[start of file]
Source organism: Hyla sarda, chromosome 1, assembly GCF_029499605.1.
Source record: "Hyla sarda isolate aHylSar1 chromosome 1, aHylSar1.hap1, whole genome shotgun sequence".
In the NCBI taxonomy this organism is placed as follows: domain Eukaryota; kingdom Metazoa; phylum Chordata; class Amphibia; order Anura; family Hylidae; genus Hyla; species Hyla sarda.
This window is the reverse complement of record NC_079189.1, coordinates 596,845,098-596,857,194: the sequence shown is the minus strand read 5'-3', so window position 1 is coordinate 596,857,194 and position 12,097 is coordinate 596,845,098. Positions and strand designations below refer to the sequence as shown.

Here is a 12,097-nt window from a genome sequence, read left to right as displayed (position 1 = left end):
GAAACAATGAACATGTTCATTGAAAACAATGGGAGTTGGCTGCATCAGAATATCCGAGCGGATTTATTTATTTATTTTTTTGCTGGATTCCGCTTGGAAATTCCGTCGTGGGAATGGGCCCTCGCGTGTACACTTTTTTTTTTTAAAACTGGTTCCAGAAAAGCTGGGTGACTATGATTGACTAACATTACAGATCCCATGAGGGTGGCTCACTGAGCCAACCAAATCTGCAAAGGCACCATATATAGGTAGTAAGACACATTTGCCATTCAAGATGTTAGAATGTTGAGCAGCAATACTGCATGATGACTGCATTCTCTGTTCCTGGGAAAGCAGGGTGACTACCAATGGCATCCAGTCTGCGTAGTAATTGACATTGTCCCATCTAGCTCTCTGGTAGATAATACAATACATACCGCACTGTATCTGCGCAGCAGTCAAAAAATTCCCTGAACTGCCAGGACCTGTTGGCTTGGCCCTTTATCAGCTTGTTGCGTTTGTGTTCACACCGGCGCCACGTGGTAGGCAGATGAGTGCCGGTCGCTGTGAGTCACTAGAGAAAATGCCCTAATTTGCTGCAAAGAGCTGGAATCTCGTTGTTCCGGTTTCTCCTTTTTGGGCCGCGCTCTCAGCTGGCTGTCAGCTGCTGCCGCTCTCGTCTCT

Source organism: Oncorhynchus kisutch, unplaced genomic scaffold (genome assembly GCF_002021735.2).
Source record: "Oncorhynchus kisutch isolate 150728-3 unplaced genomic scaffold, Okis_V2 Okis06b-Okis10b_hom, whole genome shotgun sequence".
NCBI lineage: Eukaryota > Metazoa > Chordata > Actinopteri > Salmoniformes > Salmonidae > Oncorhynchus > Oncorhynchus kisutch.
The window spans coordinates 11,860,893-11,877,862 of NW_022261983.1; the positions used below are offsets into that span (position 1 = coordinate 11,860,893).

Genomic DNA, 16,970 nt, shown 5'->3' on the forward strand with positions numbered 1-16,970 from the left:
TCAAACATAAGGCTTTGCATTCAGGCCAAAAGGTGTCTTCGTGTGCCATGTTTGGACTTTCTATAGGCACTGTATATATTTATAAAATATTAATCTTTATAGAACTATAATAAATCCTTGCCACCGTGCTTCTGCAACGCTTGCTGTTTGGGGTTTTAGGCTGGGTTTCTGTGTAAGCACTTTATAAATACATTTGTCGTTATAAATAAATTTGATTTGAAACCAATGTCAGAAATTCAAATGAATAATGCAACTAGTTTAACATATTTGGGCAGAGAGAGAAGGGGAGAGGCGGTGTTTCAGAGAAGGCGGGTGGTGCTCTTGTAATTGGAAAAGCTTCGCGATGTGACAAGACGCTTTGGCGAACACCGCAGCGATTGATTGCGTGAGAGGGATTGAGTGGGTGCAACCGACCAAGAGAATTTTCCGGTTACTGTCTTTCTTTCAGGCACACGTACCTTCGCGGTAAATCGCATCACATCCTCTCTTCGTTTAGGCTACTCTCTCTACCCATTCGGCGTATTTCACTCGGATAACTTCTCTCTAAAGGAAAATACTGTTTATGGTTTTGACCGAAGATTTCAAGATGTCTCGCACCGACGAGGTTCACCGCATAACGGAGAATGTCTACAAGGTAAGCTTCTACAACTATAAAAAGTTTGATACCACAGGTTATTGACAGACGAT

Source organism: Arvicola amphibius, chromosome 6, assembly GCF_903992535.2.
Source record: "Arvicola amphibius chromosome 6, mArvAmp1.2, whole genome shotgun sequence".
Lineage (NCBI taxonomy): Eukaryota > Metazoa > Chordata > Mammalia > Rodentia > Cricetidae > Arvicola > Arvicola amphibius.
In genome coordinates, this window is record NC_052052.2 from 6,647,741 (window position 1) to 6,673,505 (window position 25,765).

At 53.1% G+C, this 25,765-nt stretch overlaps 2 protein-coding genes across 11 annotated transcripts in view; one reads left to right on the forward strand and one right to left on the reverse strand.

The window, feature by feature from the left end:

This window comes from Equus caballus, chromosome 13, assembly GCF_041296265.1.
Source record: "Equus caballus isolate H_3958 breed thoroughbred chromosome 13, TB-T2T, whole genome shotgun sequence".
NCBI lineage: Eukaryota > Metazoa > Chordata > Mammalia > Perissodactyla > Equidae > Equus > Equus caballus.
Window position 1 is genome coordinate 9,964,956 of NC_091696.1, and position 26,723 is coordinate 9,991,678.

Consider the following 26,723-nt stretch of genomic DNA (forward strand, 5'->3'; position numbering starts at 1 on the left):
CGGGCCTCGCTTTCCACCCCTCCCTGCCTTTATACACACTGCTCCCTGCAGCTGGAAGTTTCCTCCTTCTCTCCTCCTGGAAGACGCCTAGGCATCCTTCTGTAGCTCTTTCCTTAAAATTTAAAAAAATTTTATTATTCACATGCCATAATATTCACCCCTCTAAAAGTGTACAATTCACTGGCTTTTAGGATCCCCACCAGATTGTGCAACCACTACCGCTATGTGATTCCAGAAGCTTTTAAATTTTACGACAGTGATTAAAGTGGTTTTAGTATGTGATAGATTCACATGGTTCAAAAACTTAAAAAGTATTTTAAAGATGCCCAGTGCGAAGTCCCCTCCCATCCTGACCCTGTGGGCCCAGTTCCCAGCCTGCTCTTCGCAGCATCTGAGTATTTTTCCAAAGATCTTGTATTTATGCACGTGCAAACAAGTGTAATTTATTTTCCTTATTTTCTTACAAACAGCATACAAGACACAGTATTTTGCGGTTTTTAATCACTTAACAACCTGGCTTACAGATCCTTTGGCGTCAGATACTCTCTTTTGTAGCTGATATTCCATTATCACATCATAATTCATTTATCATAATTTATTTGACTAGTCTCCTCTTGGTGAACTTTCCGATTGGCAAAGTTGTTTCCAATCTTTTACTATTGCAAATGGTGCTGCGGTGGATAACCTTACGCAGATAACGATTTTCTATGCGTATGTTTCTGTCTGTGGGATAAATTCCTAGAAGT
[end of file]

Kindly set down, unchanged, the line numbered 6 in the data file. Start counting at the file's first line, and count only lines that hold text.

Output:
GAAACAATGAACATGTTCATTGAAAACAATGGGAGTTGGCTGCATCAGAATATCCGAGCGGATTTATTTATTTATTTTTTTGCTGGATTCCGCTTGGAAATTCCGTCGTGGGAATGGGCCCTCGCGTGTACACTTTTTTTTTTTAAAACTGGTTCCAGAAAAGCTGGGTGACTATGATTGACTAACATTACAGATCCCATGAGGGTGGCTCACTGAGCCAACCAAATCTGCAAAGGCACCATATATAGGTAGTAAGACACATTTGCCATTCAAGATGTTAGAATGTTGAGCAGCAATACTGCATGATGACTGCATTCTCTGTTCCTGGGAAAGCAGGGTGACTACCAATGGCATCCAGTCTGCGTAGTAATTGACATTGTCCCATCTAGCTCTCTGGTAGATAATACAATACATACCGCACTGTATCTGCGCAGCAGTCAAAAAATTCCCTGAACTGCCAGGACCTGTTGGCTTGGCCCTTTATCAGCTTGTTGCGTTTGTGTTCACACCGGCGCCACGTGGTAGGCAGATGAGTGCCGGTCGCTGTGAGTCACTAGAGAAAATGCCCTAATTTGCTGCAAAGAGCTGGAATCTCGTTGTTCCGGTTTCTCCTTTTTGGGCCGCGCTCTCAGCTGGCTGTCAGCTGCTGCCGCTCTCGTCTCT